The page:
Failure to Pay Child Support Lawyers
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Can a Parent Lose Visitation Rights If Child Support Is Not Paid?
If a court has awarded visitation rights to the non-custodial parent, you must honor that even if they are not paying child support regularly, on time, or at all. Child support payment and visitation are two separate issues. Refusing visitation to a non-paying parent may jeopardize your custody rights. There are legitimate ways to enforce a child support order, and although this may be a terribly frustrating situation, withholding visitation is not a good idea.
Note that in some situations, a parent who is not paying child support regularly or at all may still be able to get a court to modify who has custody of the child based on the withholding of visitation. A non-custodial parent may convince a court that the custodial parent is frustrating the other parent's right to see the child.
Can a Parent Go to Jail If the Parent Doesn’t Pay Child Support?
Potentially. Courts won’t put a parent in jail if he or she misses a couple of payments. A court would probably schedule a hearing to discover the reason for the missed payments and to put the parent on notice that support payments are due. However, if a parent willfully misses payments even after the court orders the parent to pay, then the court could hold the parent in contempt.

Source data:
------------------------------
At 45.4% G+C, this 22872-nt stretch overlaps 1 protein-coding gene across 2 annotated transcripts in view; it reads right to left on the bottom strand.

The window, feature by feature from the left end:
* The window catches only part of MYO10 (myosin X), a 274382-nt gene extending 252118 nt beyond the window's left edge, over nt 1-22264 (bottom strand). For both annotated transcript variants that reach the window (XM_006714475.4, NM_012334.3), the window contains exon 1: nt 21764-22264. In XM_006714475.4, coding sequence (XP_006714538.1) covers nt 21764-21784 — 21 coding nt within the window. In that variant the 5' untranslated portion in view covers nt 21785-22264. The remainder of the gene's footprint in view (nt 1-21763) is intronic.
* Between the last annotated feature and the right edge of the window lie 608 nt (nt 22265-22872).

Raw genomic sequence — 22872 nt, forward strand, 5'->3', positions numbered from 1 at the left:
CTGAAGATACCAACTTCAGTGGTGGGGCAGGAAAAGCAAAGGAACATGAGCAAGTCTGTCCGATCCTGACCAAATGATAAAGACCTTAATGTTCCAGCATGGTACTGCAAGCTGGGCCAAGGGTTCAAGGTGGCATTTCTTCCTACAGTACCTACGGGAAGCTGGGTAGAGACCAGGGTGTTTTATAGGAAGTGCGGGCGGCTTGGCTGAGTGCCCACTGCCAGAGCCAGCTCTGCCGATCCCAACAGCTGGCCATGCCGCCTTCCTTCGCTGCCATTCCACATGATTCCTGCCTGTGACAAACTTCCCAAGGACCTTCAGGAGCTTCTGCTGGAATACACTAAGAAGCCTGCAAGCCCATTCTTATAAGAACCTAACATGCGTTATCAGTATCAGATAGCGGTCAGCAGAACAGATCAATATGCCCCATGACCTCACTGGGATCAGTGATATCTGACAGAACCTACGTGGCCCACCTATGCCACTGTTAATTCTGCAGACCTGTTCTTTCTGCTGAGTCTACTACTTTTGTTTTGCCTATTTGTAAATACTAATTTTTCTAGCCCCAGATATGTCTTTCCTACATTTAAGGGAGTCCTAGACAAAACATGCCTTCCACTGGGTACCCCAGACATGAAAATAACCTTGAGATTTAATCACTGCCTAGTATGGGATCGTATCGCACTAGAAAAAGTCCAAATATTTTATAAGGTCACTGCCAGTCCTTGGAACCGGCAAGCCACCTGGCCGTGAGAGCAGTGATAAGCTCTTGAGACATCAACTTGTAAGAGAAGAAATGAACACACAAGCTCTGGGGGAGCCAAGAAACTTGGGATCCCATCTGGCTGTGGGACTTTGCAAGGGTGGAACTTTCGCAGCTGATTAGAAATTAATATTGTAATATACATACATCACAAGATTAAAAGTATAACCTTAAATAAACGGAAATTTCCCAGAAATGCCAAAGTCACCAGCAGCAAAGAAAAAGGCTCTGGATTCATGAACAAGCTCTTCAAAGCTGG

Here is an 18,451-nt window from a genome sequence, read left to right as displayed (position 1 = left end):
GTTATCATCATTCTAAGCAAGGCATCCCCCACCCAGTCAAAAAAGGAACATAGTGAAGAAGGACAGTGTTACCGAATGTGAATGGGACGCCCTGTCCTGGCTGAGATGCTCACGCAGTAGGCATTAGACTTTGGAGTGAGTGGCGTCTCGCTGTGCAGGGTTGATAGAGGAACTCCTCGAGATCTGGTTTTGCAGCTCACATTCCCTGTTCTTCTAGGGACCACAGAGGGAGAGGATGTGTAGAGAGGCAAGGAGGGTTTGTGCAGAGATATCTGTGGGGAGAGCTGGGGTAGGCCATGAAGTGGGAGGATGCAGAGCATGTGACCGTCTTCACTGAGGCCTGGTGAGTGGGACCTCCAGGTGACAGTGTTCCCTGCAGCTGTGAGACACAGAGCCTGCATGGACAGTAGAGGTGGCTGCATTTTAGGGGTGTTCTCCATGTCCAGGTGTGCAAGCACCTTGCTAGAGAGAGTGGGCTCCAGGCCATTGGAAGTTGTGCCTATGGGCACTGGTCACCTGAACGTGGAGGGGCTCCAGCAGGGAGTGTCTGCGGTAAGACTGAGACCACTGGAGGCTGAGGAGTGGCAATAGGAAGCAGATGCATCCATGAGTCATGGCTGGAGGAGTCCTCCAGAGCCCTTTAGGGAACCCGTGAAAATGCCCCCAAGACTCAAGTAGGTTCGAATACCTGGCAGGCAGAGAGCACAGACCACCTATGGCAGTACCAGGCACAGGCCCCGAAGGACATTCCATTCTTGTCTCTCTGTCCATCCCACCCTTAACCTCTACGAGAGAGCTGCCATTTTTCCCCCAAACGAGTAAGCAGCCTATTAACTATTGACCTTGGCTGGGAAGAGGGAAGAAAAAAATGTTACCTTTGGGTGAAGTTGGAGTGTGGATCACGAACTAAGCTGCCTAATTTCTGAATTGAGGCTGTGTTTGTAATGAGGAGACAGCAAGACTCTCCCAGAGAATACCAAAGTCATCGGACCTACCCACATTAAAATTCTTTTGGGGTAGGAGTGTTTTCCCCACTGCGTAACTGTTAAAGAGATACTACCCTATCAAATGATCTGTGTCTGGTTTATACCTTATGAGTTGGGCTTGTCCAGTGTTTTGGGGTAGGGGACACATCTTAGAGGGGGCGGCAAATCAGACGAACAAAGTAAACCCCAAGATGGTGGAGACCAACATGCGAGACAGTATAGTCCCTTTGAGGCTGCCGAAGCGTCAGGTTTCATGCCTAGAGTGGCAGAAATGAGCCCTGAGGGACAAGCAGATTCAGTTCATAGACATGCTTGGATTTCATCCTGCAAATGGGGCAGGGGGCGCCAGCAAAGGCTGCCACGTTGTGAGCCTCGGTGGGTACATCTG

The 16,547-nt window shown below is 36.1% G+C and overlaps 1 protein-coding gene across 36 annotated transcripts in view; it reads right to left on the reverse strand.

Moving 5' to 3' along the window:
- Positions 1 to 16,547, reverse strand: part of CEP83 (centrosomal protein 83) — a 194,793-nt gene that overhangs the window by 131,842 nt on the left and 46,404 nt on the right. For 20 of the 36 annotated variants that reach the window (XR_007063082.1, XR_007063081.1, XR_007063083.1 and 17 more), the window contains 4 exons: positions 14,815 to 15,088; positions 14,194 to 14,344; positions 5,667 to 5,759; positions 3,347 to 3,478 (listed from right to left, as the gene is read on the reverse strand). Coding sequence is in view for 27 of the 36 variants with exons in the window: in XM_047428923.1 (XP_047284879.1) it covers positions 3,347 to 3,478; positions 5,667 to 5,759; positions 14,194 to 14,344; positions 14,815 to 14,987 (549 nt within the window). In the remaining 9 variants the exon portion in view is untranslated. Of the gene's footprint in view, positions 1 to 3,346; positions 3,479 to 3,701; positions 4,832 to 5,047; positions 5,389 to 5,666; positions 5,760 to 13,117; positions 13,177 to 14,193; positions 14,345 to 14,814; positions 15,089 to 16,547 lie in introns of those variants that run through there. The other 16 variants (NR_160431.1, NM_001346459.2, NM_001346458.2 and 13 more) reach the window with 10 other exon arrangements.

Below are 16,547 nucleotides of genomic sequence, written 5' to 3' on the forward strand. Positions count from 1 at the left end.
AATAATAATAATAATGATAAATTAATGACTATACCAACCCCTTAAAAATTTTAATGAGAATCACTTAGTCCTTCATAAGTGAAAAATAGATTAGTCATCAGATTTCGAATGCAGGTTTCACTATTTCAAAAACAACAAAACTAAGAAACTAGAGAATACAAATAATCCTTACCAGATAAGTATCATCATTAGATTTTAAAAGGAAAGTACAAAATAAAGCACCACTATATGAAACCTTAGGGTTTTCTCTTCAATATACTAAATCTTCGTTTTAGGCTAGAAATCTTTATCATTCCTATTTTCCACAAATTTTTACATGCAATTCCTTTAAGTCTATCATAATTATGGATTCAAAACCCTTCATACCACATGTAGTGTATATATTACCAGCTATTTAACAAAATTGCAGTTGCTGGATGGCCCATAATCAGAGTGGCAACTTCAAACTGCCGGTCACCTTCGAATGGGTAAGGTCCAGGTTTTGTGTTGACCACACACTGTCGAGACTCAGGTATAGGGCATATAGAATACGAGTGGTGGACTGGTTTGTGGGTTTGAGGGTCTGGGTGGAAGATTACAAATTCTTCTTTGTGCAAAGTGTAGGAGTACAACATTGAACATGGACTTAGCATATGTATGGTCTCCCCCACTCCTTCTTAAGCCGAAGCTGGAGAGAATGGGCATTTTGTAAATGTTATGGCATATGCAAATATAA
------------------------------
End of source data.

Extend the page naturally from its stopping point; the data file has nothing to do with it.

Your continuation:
If a parent is found in contempt of court, then the court could put the parent in jail for violating a court order. If a parent is held in civil contempt, the parent could set aside or purge the jail sentence by paying the support.
What If the Parent Who Doesn’t Pay Support Is Outside the State?
Parents who live outside the state where the support order was given can still be held accountable for missed payments. The parent who has custody of the child can pursue the other parent by using one of these options:
- Sue the other parent in federal court: federal courts can hear disputes between persons who live in different states.
- Contact your state child support agency: Many states have laws that allow child support agencies to file lawsuits in out-of-court states on behalf of the child and obligate parent.
Do I Need a Lawyer for My Child Support and Visitation Issues?
If you are involved in a situation involving child custody or child support, it may be wise to contact a family lawyer to discuss the best strategy to protect yourself and your children. Consulting with an experienced family lawyer can help you understand your rights and help you deal with the complicated court system.
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Last Modified: 04-10-2015 10:41 AM PDT
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